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Las Vegas Tries To Regulate The Handbillers
Las Vegas Tries To Regulate The Handbillers

AIR DATE: September 12, 2012

It’s a practice that annoys pedestrians, but according to civil rights lawyers, it’s protected by the First Amendment.

Handing out flyers on the Strip – flyers with material that is often X-rated, like “girls direct to your door,” or “live exotic dancers,” – is now governed by a county ordinance requiring that the handbillers pick up any of the cards dropped within a 25 foot radius of where they’re standing.

Civil rights attorneys say the ordinance is being selectively enforced with an eye towards material that the County would like to see less of.

“I don’t see them passing this ordinance for In-N-Out Burger or for any other commercial enterprise. It’s just these few guys. It’s very clear that they’re targeting this kind of speech, because they don’t like this kind of speech,” says attorney Marc Randazza, “And that bothers me as a First Amendment advocate.”

ACLU of Nevada Executive Director Dane Claussen says that in addition to the freedom of speech issue, he doubts that the ordinance will be practical.

“This thing about the handbillers needing to clean up after themselves every 15 minutes, and they need to be doing that in a 25-foot radius. Are the police officers going to be standing there with stop watches or tape measures? It’s going to be silly to try to enforce.”

Civil rights attorney Mark Randazza says these types of attempts to regulate flyers have a long history.

“This is a very old fight. One of the every commercial speech cases was about a guy handing out leaflets in New York City to have people come and take rides on a submarine that he owned,” says Randazza. “And it’s not always about hand billers. There’s always something in the community that people say we don’t like that kind of thing … very frequently it has to do with erotic speech.”

Claussen adds that there is no precedent for the way Clark County is attempting to regulate the handbillers.

“This is beyond the pale,” says Claussen. “The reason there’s not a court case specifically on this issue is because no one else in the United States … was silly enough to pass an ordinance like this.”


    comments powered by Disqus
    We live in Las Vegas. This city was built on the reputation of being a permissive place. The news racks are to me no different than walking through the magazine section of Barnes & Noble and seeing Maxim, Playboy and other "mainstream" publications. The biggest problem with the commercialization of "smut" is the littering and in your face approach of the card slappers. This isn't a family friendly town. People come here to look at scantily clad women, get drunk, gorge themselves at the buffet and have fun. We don't need uptight do-gooders trying to change the Vegas reputation.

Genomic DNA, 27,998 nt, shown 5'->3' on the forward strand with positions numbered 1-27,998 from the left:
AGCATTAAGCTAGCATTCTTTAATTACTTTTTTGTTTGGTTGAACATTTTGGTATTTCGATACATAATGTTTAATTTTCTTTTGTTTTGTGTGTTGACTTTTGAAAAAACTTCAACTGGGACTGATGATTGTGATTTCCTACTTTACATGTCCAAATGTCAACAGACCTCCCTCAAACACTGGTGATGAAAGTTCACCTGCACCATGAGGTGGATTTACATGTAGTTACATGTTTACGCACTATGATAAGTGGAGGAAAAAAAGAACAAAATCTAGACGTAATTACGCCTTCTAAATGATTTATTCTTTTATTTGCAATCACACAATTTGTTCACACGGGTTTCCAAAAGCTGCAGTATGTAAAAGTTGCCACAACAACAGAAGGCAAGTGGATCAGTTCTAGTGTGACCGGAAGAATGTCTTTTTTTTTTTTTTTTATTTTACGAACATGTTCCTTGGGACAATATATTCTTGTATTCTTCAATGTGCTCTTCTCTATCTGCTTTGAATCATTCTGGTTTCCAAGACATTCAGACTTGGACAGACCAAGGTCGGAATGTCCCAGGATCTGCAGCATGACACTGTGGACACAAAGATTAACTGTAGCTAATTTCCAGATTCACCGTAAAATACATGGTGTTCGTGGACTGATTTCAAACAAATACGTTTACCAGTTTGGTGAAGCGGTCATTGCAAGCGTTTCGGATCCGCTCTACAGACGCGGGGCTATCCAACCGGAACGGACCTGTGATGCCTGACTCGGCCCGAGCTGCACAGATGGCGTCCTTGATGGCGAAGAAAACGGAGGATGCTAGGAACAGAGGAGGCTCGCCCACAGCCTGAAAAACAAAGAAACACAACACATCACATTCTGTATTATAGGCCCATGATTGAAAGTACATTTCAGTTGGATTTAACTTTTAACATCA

Mike LandisSep 11, 2012 09:42:41 AM
    These handbillers need a permit, right? At least I hope so! If they do, just STOP issuing the permits to operate. Simple. It cannot be considered discriminatory, or restrictive of any rights, because the valid reason to reject the permit over the amount of litter created. Wish I could call in, but am teaching a yoga class, so hopefully this can be read on air....just don't give them permission anymore to be there.
    Gayla CoughlinSep 11, 2012 09:14:20 AM
    I have a solution (which I have sent to each of the County Commissioners back in August 2011). With regards to the Card Snappers and adult publications; they are on the sidewalks because of the First Amendment right that guarantees Freedom of Speech on public property. May I suggest that the county make a deal with the Resort Association that they takeover all sidewalks and other areas from back of curb to the casinos property lines. In exchange, the Resort Association would act as a sort of HOA whereby the sidewalks would become private property that is maintained, and insured by the Resort HOA. The Resort Association would also pay taxes on this acquired property which I am sure would be rolled into HOA dues that would be paid by the individual casinos based upon the square footage in front of their property. This would serve to 1) remove the Card Snappers from the sidewalks (as it would be private property), and 2) force the Resort Association or the individual Casinos to maintain the cleanliness of the sidewalks by periodic power washing and trash clean-up.
    Craig RuarkSep 10, 2012 17:16:22 PM
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